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The Globe and Mail

Ford transit plan would serve less than half as many commuters as old plan: report

A Toronto environmental group says that a new mass transit plan being negotiated between the city and the provincial government would serve less than half as many commuters and provide less than half the track as an old plan discarded by Mayor Rob Ford.

The Toronto Environmental Alliance released maps showing that the Transit City planned favoured by former Mayor David Miller would have built 52 kilometres of light-rail transit at a cost of $8.7-billion. For the same money, TEA says, commuters would get 25 kilometres of light-rail under the plan being discussed between the Ford administration and the regional transit agency, Metrolinx.

TEA said Transit City would have served 460,000 Torontonians — those who live within 500 metres of the four light-rail lines planned under the project. The new plan would serve 217,000 people.

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The group did not figure in Mr. Ford's plan to build an extension to the Sheppard subway line because money for that would not come from the provincial government. Mr. Ford has said he would go to the private sector to build the Sheppard line.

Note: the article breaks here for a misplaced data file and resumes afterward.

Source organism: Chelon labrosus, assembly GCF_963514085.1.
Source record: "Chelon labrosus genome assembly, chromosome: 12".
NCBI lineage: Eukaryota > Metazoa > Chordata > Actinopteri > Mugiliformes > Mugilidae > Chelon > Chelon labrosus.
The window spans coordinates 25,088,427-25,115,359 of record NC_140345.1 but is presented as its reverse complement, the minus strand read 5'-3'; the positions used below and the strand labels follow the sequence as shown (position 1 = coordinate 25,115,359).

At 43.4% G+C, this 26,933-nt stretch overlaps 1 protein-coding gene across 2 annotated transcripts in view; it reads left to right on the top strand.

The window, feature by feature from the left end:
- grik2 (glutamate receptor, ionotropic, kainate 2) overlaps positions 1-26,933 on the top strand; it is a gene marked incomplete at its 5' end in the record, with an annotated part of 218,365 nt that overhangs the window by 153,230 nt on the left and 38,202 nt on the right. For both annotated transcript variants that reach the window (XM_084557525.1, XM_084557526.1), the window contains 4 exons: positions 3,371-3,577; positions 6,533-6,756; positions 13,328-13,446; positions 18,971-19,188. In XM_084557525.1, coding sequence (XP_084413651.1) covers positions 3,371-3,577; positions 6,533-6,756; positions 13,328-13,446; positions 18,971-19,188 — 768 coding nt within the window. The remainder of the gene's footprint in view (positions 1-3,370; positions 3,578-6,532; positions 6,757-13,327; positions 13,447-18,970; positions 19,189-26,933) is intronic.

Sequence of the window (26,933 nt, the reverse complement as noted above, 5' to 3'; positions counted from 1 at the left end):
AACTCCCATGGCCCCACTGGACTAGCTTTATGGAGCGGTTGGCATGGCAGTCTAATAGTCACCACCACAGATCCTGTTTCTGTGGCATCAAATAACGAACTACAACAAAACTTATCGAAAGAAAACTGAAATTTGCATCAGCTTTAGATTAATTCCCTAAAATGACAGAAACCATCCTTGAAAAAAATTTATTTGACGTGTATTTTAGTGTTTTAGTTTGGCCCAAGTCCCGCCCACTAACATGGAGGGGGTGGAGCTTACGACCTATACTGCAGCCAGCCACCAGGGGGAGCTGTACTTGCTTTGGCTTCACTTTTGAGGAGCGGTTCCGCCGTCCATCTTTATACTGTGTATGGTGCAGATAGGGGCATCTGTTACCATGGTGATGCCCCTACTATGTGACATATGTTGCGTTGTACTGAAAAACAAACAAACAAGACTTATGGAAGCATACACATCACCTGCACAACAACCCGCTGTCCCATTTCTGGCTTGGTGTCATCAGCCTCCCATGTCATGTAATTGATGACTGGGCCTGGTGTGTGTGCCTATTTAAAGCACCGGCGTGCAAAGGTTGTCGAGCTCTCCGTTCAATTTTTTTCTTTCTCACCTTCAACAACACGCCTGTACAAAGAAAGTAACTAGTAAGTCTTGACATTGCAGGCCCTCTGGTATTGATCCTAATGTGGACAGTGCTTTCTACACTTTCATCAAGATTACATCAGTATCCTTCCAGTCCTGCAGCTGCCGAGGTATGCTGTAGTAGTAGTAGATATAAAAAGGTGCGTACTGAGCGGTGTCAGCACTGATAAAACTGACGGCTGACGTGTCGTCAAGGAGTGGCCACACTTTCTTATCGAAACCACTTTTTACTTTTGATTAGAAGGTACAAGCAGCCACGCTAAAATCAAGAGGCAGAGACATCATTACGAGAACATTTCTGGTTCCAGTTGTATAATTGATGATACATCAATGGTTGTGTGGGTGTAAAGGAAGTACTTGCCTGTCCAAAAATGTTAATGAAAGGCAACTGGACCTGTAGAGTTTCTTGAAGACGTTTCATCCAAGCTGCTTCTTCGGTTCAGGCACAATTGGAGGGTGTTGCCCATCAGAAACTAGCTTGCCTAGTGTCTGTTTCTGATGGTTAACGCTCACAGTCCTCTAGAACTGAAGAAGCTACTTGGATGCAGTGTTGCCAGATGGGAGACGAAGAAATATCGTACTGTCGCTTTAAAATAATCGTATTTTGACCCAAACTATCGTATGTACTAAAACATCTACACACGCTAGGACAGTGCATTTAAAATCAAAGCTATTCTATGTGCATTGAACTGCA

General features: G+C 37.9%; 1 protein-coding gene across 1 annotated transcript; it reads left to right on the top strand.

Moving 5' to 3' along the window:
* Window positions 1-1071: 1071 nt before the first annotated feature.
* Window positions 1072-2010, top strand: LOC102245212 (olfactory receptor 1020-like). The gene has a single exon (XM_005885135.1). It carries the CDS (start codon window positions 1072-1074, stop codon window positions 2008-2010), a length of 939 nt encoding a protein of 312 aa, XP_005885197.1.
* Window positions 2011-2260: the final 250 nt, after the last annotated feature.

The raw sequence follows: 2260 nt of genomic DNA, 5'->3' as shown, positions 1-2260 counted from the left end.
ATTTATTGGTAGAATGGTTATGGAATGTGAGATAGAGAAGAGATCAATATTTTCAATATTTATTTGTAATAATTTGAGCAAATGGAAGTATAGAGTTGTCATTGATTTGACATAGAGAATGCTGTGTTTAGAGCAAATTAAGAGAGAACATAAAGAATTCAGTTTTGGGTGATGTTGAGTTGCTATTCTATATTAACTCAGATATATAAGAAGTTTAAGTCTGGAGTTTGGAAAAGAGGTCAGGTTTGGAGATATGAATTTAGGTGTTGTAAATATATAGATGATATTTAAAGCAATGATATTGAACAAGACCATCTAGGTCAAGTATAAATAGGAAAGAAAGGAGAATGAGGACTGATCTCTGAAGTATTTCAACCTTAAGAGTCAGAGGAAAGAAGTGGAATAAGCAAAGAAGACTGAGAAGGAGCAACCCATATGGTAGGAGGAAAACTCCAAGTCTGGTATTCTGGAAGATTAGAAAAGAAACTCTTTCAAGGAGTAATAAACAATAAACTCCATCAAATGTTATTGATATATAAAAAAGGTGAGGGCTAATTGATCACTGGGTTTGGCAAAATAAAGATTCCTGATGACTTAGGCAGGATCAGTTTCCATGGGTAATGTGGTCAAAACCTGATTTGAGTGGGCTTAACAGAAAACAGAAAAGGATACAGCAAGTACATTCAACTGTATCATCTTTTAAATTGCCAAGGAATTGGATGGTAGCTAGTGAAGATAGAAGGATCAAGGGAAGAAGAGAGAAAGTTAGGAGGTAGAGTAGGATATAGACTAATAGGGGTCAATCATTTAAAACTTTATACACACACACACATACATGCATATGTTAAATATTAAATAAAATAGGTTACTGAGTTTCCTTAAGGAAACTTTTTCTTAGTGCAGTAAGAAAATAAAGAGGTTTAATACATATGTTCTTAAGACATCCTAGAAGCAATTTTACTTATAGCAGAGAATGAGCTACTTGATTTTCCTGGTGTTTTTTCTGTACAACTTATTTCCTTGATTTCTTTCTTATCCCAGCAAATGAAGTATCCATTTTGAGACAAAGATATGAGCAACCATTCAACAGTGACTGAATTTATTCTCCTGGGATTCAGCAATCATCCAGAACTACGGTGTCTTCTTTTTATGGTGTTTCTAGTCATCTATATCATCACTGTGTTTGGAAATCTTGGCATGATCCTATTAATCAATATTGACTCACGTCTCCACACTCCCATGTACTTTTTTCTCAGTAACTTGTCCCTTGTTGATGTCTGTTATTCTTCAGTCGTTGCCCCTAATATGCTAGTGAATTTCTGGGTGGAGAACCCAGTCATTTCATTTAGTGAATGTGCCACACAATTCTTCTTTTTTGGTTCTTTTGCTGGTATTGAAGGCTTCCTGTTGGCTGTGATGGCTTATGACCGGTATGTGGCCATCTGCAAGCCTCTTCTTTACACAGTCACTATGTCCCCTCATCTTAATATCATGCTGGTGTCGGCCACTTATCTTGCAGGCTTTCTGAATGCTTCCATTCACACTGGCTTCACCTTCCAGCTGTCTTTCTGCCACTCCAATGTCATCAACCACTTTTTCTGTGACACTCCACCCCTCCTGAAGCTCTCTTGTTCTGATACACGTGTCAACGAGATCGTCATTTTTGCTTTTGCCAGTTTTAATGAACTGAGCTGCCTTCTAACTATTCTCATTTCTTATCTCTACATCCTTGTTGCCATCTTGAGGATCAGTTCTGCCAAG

TEA transit expert Jamie Kirkpatrick said that the new plan would short change residents of Toronto's suburbs who would have been served by Transit City lines on Sheppard and Finch avenues, which seem destined to be cancelled.

He said that Mr. Ford's insistence on putting all mass transit underground would cost the city dearly. Putting all of the Eglinton light-rail line underground, instead of about half of it as planned under Transit City, would add billions in costs.

"To do this costs transit in Finch, it costs transit in Sheppard and it really doesn't make a lot of sense to us," Mr. Kirkpatrick said.

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About the Author
Toronto columnist

Marcus Gee is Toronto columnist for the Globe and Mail, Canada's national newspaper.Born in Toronto, he graduated from the University of British Columbia in 1979 with a degree in modern European history, then worked as a reporter for The Province, Vancouver's morning newspaper. More

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